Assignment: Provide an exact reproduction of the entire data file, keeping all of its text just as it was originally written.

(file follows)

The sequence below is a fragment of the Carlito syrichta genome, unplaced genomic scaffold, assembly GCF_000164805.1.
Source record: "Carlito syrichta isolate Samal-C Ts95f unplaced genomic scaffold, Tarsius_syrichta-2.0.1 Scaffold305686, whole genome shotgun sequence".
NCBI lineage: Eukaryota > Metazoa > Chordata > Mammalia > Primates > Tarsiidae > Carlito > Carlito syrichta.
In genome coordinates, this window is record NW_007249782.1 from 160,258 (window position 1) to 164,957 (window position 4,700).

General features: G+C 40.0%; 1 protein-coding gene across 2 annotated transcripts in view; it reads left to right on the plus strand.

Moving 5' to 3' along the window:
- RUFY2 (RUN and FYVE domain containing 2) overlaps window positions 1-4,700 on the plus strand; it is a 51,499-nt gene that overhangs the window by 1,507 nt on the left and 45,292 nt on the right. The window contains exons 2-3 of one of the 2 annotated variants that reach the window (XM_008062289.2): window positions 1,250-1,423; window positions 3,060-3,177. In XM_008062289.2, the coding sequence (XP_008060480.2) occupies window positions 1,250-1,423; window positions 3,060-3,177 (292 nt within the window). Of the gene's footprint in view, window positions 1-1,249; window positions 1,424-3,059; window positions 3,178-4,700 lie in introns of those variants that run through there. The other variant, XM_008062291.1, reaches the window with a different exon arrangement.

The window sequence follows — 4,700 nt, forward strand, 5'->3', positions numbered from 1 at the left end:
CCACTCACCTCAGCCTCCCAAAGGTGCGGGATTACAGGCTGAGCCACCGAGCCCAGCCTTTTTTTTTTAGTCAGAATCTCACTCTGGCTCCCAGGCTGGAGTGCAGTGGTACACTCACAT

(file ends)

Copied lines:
The sequence below is a fragment of the Carlito syrichta genome, unplaced genomic scaffold, assembly GCF_000164805.1.
Source record: "Carlito syrichta isolate Samal-C Ts95f unplaced genomic scaffold, Tarsius_syrichta-2.0.1 Scaffold305686, whole genome shotgun sequence".
NCBI lineage: Eukaryota > Metazoa > Chordata > Mammalia > Primates > Tarsiidae > Carlito > Carlito syrichta.
In genome coordinates, this window is record NW_007249782.1 from 160,258 (window position 1) to 164,957 (window position 4,700).

General features: G+C 40.0%; 1 protein-coding gene across 2 annotated transcripts in view; it reads left to right on the plus strand.

Moving 5' to 3' along the window:
- RUFY2 (RUN and FYVE domain containing 2) overlaps window positions 1-4,700 on the plus strand; it is a 51,499-nt gene that overhangs the window by 1,507 nt on the left and 45,292 nt on the right. The window contains exons 2-3 of one of the 2 annotated variants that reach the window (XM_008062289.2): window positions 1,250-1,423; window positions 3,060-3,177. In XM_008062289.2, the coding sequence (XP_008060480.2) occupies window positions 1,250-1,423; window positions 3,060-3,177 (292 nt within the window). Of the gene's footprint in view, window positions 1-1,249; window positions 1,424-3,059; window positions 3,178-4,700 lie in introns of those variants that run through there. The other variant, XM_008062291.1, reaches the window with a different exon arrangement.

The window sequence follows — 4,700 nt, forward strand, 5'->3', positions numbered from 1 at the left end:
CCACTCACCTCAGCCTCCCAAAGGTGCGGGATTACAGGCTGAGCCACCGAGCCCAGCCTTTTTTTTTTAGTCAGAATCTCACTCTGGCTCCCAGGCTGGAGTGCAGTGGTACACTCACAT